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Math Help - distance speed problem

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    distance speed problem

    1. Pat biked 1 mile in 3 minutes with the wind at her back, and then she returned in 4 minutes riding against the wind. What was the speed of the wind?

    2. A fraction has a value or 3/4. If 7 is added to the numerator, the resulting fraction is equal to the reciprocal of the original fraction. Find the other fraction.
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    Senior Member Peritus's Avatar
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    \left\{ \begin{gathered}<br />
  \left( {v_{Pat}  + v_{wind} } \right) \cdot t_1  = d  \Rightarrow 3\left( {v_{Pat}  + v_{wind} } \right) = 1 \hfill \\<br />
  \left( {v_{Pat}  - v_{wind} } \right)t_2  = d \Rightarrow 4\left( {v_{Pat}  - v_{wind} } \right) = 1 \hfill \\ <br />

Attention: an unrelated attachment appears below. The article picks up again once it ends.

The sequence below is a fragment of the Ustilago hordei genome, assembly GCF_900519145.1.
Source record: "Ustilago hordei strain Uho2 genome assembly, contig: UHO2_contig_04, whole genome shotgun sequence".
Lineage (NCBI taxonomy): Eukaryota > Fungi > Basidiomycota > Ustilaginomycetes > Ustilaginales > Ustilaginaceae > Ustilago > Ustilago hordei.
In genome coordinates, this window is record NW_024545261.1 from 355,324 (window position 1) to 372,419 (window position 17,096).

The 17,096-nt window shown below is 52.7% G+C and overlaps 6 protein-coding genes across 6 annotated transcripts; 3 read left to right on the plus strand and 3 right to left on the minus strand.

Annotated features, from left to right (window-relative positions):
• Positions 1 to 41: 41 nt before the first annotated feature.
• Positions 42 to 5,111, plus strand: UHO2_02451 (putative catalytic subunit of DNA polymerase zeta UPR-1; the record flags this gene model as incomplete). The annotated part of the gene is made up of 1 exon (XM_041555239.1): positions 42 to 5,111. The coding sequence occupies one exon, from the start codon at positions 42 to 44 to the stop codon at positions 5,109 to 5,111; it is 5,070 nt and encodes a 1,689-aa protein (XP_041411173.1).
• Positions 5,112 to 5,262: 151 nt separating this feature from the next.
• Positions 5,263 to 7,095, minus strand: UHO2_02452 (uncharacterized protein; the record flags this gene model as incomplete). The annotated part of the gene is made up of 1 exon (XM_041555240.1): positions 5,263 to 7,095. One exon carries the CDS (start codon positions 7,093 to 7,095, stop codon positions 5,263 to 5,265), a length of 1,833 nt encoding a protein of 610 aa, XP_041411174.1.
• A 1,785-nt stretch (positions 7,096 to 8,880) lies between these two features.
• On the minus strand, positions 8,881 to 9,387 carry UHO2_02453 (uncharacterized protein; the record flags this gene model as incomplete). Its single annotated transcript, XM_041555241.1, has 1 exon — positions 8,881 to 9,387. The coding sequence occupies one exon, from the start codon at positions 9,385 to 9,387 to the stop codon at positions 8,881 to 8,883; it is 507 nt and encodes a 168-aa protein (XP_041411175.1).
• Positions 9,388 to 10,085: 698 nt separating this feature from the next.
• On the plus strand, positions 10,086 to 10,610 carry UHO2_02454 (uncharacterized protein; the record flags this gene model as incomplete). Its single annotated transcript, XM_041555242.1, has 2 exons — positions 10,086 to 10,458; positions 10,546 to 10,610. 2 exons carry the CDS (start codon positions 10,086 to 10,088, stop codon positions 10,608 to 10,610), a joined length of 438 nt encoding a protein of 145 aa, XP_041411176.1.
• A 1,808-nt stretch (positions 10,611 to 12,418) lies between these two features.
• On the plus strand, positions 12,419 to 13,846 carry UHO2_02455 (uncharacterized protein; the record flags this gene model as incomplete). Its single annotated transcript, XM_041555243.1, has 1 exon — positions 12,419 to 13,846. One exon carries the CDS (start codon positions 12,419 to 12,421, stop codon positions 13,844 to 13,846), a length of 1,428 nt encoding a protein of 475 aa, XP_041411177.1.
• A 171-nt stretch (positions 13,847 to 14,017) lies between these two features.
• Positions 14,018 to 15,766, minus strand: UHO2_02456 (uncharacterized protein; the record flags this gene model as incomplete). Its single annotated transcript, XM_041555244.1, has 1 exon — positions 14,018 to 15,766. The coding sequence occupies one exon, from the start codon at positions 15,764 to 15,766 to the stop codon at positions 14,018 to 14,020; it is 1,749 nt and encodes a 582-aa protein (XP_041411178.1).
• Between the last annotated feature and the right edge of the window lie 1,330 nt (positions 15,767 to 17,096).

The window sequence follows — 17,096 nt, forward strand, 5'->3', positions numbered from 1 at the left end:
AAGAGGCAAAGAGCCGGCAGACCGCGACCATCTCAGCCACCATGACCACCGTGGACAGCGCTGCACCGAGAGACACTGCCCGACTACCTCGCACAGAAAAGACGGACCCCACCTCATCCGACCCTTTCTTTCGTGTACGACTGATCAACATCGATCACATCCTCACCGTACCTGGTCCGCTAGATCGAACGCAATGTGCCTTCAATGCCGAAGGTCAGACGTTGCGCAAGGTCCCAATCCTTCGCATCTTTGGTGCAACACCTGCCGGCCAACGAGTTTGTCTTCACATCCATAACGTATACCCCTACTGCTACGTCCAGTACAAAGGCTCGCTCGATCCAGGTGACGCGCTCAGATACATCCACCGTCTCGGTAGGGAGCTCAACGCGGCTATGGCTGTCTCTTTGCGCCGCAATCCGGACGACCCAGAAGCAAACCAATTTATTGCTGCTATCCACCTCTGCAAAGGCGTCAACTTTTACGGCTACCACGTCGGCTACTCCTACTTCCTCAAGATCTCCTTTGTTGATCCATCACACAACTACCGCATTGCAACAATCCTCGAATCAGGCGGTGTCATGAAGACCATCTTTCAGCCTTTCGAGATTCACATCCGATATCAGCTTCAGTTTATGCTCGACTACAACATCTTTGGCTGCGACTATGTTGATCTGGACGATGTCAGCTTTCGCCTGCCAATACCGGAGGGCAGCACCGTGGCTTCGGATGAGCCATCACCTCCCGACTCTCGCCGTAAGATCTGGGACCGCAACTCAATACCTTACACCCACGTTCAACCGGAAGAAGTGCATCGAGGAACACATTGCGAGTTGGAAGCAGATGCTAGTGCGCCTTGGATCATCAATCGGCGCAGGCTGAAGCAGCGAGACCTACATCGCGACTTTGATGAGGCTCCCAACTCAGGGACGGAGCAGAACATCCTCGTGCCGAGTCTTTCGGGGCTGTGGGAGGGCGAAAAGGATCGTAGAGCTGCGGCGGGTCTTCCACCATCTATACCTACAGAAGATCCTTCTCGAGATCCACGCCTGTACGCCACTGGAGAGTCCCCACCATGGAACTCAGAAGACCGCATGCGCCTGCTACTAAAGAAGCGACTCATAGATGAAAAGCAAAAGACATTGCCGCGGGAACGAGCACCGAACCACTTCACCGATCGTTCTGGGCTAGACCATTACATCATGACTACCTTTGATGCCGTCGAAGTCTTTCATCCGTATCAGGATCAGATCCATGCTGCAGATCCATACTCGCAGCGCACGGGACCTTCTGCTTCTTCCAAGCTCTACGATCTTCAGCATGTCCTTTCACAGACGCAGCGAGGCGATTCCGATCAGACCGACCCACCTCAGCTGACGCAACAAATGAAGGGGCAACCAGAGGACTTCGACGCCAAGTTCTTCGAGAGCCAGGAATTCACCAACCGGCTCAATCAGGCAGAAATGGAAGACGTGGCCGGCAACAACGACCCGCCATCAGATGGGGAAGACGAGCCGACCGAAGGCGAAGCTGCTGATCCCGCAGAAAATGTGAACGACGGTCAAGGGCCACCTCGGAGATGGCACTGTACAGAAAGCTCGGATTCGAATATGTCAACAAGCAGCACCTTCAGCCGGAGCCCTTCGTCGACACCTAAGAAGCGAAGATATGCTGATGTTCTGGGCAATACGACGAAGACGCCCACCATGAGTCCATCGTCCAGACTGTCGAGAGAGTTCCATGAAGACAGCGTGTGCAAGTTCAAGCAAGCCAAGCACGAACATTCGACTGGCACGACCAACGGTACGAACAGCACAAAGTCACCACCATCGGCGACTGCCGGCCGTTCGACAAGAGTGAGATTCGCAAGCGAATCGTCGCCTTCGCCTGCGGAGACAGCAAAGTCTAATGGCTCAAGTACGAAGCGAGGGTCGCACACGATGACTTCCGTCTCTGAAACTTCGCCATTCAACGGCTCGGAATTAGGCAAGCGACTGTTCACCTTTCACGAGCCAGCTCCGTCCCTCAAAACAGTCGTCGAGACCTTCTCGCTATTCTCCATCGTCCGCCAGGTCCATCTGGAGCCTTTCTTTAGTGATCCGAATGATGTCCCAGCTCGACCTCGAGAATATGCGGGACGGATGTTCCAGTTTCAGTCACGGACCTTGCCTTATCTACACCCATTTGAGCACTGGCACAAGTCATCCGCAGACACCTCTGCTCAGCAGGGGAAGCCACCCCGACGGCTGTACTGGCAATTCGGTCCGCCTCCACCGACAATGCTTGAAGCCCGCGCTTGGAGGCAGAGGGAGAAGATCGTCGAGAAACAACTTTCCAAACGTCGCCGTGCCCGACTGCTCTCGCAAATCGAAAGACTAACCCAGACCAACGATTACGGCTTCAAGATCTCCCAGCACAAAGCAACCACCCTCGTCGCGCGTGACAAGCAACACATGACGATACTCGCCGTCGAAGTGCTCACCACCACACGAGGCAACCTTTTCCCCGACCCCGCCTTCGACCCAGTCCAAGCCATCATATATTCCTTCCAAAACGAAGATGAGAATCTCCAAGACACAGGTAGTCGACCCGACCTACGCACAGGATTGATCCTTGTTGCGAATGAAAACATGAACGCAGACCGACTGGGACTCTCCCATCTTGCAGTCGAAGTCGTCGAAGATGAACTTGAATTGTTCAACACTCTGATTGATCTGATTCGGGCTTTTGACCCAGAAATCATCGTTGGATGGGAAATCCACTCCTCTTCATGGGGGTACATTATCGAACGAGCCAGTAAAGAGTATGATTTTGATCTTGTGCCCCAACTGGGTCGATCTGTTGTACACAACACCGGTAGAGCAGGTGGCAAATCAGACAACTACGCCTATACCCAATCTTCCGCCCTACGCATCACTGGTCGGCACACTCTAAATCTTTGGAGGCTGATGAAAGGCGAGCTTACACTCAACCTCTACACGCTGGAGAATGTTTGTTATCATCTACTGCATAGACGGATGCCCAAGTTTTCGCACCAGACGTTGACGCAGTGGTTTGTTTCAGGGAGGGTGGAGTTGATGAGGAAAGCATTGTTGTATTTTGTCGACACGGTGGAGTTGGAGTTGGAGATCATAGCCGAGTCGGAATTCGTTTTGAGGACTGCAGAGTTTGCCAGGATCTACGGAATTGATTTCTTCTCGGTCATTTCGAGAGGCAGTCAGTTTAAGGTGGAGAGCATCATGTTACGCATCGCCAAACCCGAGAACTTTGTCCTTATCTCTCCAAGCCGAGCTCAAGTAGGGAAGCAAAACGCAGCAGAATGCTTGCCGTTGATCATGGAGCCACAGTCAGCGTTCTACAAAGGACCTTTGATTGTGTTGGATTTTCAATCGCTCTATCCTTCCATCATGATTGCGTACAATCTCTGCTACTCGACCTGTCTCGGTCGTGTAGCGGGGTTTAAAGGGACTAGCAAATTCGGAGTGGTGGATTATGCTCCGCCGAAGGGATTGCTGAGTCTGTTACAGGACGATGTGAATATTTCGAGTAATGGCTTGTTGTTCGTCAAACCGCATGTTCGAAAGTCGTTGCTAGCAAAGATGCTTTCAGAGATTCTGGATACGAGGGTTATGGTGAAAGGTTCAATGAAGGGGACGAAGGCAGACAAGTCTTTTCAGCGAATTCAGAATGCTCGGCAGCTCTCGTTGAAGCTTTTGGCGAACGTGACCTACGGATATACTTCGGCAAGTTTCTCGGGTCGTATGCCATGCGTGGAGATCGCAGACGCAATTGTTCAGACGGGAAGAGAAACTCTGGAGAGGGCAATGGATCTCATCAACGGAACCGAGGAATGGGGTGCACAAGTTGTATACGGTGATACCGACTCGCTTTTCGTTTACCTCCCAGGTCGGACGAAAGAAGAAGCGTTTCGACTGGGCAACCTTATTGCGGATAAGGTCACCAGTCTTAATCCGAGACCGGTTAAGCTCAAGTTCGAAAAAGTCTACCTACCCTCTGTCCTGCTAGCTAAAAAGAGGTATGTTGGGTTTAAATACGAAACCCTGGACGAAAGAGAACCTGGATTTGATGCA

\end{gathered}  \right.<br />
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    Quote Originally Posted by sleigh View Post
    1. Pat biked 1 mile in 3 minutes with the wind at her back, and then she returned in 4 minutes riding against the wind. What was the speed of the wind?
    Let us say that Pat's natural speed (in the absence of wind) is s, and call the speed of the wind v. With the wind at her back, Pat would be traveling at a total speed of s+v, while she would be traveling at a speed of s-v when against the wind.

    We are told that she initially bikes 1 mile in 3 minutes. So:

    \text{total speed}=\frac{\text{distance}}{\text{time}}

    s+v = \frac{1\text{ mi}}{3\text{ min.}}

    But on the trip back we have

    s-v = \frac{1\text{ mi}}{4\text{ min.}}

    Now, you solve two equations in two unknowns. Easy, right?

    Quote Originally Posted by sleigh View Post
    2. A fraction has a value or 3/4. If 7 is added to the numerator, the resulting fraction is equal to the reciprocal of the original fraction. Find the other fraction.
    Assign variables to represent the numerator and denominator, say m and n, and note that the reciprocal of a fraction \frac{a}{b} just means that the fraction should be "flipped" to be \frac{b}{a}.

    Set up your equations and show us your work if you get stuck; you should be able to do this one.
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